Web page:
Just +1 :)

----- Original Message -----
From: "Stanislav Malyshev" <[EMAIL PROTECTED]>
To: "Ron Chmara" <[EMAIL PROTECTED]>
Sent: Thursday, March 01, 2001 1:47 PM
Subject: Re: [PHP-DEV] RE: [PHP-QA] Re: [PHP-DEV] ctype function (re?)naming

> RC>> It's more legible for the same reason that it's easier (and
> RC>> faster) to read "one two three" than "onetwothree". The human
> RC>> mind can easily tokenize at the appropriate places, when it has
> RC>> a token. Without a token, the string is much harder to parse.
> For me, "isalpha" is single token. That's the name, much like Johnson or
> Chandrabharmata.
> RC>> There's several, in order of use: ldap_connect, ldap_bind,
> RC>> Without looking in the manual, I _don't_ have to guess if it's
> RC>> or ldapsearch. Which is my entire point. I know the ldap functions
> Exactly. Because you don't know the "search" part, wondering on underscore
> is useless. That's my point. I repeat it once more, to be clear:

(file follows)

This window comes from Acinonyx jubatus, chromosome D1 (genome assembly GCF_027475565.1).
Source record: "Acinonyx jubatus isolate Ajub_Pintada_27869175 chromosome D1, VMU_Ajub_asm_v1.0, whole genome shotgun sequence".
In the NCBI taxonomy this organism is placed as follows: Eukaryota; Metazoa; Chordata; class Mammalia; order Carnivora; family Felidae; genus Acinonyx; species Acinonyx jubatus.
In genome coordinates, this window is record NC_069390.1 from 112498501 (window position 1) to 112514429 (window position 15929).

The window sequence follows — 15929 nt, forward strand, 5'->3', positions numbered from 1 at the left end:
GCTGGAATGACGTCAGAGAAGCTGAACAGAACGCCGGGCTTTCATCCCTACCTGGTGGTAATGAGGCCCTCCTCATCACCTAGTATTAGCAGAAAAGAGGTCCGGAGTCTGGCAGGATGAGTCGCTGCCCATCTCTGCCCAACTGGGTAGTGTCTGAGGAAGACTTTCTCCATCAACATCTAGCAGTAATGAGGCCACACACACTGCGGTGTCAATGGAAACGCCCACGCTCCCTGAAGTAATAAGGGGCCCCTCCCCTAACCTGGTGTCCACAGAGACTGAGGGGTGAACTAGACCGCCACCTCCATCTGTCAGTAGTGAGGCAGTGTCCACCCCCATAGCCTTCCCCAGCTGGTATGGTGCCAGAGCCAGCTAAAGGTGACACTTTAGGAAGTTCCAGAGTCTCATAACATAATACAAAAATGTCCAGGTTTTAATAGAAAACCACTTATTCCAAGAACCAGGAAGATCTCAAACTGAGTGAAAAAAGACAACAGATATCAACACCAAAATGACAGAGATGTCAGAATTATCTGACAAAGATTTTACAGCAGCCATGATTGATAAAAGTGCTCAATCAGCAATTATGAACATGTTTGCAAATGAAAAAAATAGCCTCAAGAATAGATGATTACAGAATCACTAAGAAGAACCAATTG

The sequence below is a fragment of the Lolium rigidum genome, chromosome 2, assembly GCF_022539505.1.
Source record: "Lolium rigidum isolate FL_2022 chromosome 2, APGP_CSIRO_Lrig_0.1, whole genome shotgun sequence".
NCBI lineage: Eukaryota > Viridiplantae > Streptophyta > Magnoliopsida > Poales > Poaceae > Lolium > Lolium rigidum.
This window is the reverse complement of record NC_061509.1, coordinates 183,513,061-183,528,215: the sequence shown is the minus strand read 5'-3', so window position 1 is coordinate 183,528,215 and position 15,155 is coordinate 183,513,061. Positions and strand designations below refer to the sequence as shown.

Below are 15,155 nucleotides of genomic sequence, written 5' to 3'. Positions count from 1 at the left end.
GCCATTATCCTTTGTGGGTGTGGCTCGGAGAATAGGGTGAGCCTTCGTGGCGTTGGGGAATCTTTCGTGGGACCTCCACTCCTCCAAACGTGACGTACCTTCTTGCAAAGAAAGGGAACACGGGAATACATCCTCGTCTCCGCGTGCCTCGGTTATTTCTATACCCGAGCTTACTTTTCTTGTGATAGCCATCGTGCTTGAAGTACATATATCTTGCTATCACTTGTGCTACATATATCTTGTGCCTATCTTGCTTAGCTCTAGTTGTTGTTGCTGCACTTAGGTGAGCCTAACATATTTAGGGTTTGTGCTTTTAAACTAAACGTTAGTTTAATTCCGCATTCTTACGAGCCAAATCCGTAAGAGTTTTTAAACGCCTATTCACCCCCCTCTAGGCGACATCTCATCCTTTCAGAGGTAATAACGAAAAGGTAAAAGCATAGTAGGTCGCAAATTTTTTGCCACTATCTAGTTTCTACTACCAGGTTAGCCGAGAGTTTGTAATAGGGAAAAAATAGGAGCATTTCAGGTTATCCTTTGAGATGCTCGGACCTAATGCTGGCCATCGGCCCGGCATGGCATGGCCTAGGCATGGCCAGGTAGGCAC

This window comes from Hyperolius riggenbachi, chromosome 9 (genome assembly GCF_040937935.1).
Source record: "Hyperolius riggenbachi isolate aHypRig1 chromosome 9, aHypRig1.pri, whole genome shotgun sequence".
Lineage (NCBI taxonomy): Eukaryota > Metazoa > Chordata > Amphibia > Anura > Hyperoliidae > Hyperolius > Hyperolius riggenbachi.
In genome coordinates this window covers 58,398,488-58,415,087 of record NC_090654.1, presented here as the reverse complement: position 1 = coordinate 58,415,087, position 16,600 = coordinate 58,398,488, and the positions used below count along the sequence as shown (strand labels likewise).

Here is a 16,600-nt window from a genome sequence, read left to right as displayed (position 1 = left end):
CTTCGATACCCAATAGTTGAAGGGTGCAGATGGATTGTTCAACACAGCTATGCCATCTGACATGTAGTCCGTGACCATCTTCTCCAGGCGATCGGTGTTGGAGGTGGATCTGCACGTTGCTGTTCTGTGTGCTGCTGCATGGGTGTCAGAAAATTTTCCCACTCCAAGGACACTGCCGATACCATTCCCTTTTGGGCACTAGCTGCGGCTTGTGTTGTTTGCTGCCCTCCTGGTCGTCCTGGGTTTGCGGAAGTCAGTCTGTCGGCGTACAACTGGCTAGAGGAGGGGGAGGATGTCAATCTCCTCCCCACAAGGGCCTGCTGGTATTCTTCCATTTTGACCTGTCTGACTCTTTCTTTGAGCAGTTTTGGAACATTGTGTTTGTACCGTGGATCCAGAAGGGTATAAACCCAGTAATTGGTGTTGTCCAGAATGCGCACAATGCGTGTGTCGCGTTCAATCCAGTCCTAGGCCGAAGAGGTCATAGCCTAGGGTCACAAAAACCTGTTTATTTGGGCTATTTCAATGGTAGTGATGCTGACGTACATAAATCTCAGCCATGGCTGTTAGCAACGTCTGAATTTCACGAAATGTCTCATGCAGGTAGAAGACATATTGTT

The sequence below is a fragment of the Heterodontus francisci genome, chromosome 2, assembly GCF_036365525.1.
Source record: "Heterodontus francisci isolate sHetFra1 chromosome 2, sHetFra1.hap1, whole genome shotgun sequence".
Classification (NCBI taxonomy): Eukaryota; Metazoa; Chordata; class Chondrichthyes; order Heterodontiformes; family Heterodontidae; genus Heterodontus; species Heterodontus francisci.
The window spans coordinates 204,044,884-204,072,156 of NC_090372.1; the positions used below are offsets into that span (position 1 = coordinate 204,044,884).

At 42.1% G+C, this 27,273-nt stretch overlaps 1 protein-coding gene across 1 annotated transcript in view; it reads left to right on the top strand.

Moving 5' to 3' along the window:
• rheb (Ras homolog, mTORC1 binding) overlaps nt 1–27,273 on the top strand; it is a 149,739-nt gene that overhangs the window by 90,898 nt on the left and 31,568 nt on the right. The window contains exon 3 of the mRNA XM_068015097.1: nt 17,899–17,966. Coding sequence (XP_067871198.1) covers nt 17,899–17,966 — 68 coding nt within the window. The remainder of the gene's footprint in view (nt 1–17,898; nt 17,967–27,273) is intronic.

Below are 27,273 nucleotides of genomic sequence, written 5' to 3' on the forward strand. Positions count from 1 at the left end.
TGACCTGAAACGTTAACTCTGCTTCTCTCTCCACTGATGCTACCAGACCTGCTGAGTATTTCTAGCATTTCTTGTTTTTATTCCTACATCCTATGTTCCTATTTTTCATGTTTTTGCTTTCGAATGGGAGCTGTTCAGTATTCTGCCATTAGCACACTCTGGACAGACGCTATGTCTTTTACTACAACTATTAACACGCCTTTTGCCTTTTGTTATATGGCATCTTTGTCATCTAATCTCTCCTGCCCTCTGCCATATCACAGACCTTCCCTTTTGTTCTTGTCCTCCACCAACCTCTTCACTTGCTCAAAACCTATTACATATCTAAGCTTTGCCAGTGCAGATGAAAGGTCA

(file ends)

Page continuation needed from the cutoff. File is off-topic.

> ========
> Functions that have "well known" names should not be touched. That
> includes fopen (not open_file, neither file_open or filesystem_open_file,
> thankyouverymuch), isaplha, ImageGif, etc., etc. Functions that do not
> have established names (like most third-party libraries) can be named by
> any standard that feels warm on your heart, I have no objection on this.
> ========
> RC>> I didn't check a manual. Ldap functions aren't named in a mixed
> RC>> of word_wordword and word_word_word. They follow the *most common*
> RC>> syntax of using word_word_word.
> Don't try to make me believe you remember all the "non-underscore" part of
> all functions by hard and your only problem is knowing where's the
> underscore.
> RC>> To stop confusing the *language*, as a whole, we should be doing this
> RC>> some consistency, so we're not confusing people as they try to learn
> RC>> function names. They shouldn't have to guess, or read the manual,
> RC>> to figure out the "proper spacing" in invoking it.
> That's not "confusing". That's "remaining in touch with the rest of the
> known world". I do not want function to open file be
> "filesystem_open_file". I want my old trusty fopen. It served me well for
> years.

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